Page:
In 2012, Equinox Care was awarded two grants by Hertfordshire County Council – one to develop mutual help options for local people with alcohol dependence, the other for individuals who wanted to end or reduce their cannabis use.
The project started in late 2012. The aim was to set up confidential networks in Watford and Three Rivers, which would become self-sustaining by the end of 2013. The cannabis network initially targeted young adults in Watford, aged 18 to 24, whereas the alcohol network targeted professional people in Three Rivers. We found there were many people drinking above safe levels who were not accessing alcohol support. This included people in demanding jobs, commuting into London, who were experiencing work stress and overcompensating with alcohol.
In January 2013, an alcohol leaflet went out to homes and businesses in Rickmansworth, targeting places where professionals accessed services such as hairdressers, newsagents, restaurants, pubs and clubs. Promotion for the cannabis network started in February. With BBC Three Counties Radio, the Watford Observer and My Ricky News providing supportive local media coverage, notices were also placed on the Three Rivers District Council website.
We put on a stakeholders meeting to network with local and countywide providers, and subsequently, the Equinox project managers met with service providers and attended team meetings, explaining referral procedures. They also met with the community mental health team, GPs, the YMCA and A&E referral workers.
In March 2013, premises for the confidential groups were secured, and in April the cannabis and alcohol groups began in Watford and Rickmansworth, respectively. Location was the key to success, with the cannabis venue proving more accessible. During 2013, the cannabis group grew steadily. A solid core group formed – between six and 14 men and women of all ages attend every week.
They went on to form a peer steering group (which is supported by Equinox but self-facilitating). They have created their own website, www.noneed4weed.org.uk, as well as posters and leaflets, which feature their original illustrations and content. These have been distributed to doctors’ surgeries in the Watford area.
Group member Terry needed to give up smoking cannabis due to an emphysema diagnosis. ‘I suggested that everyone swapped phone numbers so we could support each other,’ he explained. ‘So now, anyone who says they are cutting down or quitting, we send messages to support them. It really makes a difference. One of the guys on the group has a dad who is a website engineer, so we also have a cannabis group website with a forum.’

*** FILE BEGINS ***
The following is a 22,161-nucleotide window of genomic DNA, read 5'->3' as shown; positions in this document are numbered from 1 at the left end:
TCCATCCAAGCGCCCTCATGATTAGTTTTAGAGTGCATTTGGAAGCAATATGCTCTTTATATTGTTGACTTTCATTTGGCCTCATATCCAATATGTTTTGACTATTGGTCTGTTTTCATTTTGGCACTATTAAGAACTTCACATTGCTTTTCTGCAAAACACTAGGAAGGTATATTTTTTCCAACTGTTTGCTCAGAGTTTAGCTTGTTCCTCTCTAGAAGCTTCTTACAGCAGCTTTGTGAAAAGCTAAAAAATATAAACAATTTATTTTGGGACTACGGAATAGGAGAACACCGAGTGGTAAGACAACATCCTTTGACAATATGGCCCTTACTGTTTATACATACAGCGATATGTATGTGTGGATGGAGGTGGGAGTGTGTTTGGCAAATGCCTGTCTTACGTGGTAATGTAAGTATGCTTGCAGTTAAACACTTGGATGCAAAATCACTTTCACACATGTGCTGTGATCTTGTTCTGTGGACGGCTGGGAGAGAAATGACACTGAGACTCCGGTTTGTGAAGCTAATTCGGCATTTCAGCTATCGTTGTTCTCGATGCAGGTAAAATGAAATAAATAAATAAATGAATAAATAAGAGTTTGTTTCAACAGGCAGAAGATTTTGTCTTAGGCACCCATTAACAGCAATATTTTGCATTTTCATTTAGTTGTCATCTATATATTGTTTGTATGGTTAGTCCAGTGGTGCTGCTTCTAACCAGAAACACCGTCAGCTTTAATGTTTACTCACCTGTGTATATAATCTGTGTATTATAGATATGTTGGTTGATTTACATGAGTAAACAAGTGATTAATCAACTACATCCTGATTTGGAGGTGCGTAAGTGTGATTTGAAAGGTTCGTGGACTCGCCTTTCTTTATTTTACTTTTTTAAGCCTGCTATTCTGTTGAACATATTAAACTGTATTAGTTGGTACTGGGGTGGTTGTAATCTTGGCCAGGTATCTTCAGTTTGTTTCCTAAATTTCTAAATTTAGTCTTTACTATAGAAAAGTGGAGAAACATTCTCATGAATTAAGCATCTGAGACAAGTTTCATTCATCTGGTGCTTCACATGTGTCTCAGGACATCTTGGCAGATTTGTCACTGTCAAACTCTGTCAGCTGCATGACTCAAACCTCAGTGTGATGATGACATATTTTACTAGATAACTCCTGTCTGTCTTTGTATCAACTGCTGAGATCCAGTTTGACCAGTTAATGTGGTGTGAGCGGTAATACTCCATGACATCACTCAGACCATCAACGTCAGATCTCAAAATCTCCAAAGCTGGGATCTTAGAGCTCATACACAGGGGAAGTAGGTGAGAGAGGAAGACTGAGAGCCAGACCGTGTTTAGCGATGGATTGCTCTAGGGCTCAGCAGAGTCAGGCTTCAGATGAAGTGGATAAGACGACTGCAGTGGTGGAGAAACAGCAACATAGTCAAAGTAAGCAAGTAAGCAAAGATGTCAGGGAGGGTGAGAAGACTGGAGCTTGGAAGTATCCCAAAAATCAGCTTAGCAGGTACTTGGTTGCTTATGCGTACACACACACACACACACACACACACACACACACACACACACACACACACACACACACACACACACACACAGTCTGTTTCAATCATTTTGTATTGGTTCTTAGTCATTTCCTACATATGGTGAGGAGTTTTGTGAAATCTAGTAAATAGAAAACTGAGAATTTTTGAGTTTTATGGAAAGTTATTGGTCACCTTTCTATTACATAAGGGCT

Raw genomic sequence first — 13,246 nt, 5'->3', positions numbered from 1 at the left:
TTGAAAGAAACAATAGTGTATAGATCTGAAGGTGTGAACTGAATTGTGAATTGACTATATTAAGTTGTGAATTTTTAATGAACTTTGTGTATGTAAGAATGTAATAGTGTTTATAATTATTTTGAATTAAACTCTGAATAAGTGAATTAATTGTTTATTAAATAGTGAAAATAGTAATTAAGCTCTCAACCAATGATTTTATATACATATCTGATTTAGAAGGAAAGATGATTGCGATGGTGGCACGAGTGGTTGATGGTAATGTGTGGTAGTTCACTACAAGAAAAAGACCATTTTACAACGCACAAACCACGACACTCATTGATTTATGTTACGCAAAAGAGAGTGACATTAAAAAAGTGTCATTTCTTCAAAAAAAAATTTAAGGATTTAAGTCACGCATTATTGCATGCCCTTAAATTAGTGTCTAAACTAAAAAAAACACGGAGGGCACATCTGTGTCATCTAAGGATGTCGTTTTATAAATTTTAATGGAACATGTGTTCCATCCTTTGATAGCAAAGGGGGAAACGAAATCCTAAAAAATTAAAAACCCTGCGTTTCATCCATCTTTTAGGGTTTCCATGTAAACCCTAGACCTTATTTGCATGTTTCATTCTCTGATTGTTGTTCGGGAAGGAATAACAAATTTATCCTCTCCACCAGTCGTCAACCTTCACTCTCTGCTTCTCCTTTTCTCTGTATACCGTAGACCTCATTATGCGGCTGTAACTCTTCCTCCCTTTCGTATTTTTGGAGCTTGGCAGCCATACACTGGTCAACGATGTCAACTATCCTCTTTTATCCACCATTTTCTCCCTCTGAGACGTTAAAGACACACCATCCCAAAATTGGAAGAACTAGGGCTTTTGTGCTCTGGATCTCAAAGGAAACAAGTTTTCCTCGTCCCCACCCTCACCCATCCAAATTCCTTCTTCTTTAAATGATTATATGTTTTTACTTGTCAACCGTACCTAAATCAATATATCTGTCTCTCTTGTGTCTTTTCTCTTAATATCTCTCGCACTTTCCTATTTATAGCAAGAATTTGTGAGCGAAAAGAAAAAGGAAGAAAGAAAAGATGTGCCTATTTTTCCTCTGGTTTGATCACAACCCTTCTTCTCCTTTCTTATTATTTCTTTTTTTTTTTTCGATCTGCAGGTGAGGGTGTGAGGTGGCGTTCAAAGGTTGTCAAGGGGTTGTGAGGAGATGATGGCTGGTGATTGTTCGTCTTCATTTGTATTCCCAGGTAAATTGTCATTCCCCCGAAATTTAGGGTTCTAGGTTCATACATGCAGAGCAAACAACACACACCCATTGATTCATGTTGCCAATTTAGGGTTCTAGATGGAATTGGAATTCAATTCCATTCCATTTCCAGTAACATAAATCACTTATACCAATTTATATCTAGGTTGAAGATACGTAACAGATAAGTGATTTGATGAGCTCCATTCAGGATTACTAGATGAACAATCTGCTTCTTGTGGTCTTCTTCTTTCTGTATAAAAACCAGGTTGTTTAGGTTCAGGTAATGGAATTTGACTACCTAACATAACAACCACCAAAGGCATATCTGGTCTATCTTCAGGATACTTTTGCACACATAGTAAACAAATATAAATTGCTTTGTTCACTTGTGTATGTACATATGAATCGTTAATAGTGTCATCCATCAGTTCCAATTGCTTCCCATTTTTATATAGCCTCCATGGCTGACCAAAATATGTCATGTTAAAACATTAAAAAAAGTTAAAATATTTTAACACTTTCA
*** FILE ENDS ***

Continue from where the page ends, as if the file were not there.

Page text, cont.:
The Three Rivers alcohol group retained the same members each week, but after Equinox’s year of involvement ended, the alcohol group ceased to exist. The main learning point has been that the target group of professional people, who were not accessing alcohol support in any form, needed to identify their drinking as problematic first, typically with one-to-one counselling. This might have established the motivation to attend mutual support meetings.
Chief executive of Equinox Care, Bill Puddicombe, explained, ‘The argument for working with alcohol users seemed the stronger. There is a long tradition of mutual help proving beneficial in aiding the recovery of alcohol-dependent people.
‘As it turned out, the cannabis project was the success. While there are strong indications that mutual help can be successful in assisting with recovery from drug dependency, little of the work that we could find was with cannabis users. Our two local staff, Kathy Young and Jackie Groves, quickly found a group of people in Watford who were keen to end their cannabis use. They moved the group forward with our help. It was always the intention that Equinox assisted in the creation of the recovery community and moved on. Now the cannabis group is self-supporting and going from strength to strength.
‘We learned that it is not a good idea to predict who will take up the mutual help offer. Our research had suggested that dependent drinkers, in work and relatively affluent, would find this a more palatable option than local treatment services. In fact they were more drawn to privately funded services, such as counselling.’
Brian Gale, senior commissioning manager for public health at Hertfordshire County Council, added, ‘It has been enlightening to see how this initiative has developed. The programme plan was to engage the wider community and then establish the groups on the basis of this engagement, although this meant the group took a long time to establish. On reflection, it would have perhaps been more beneficial to timetable and deliver the group provision for people alongside the programme of community engagement.
‘However, overall we are pleased with the establishment of a cannabis group in the area and will be interested to see how this continues to develop over time as a resource for local people.’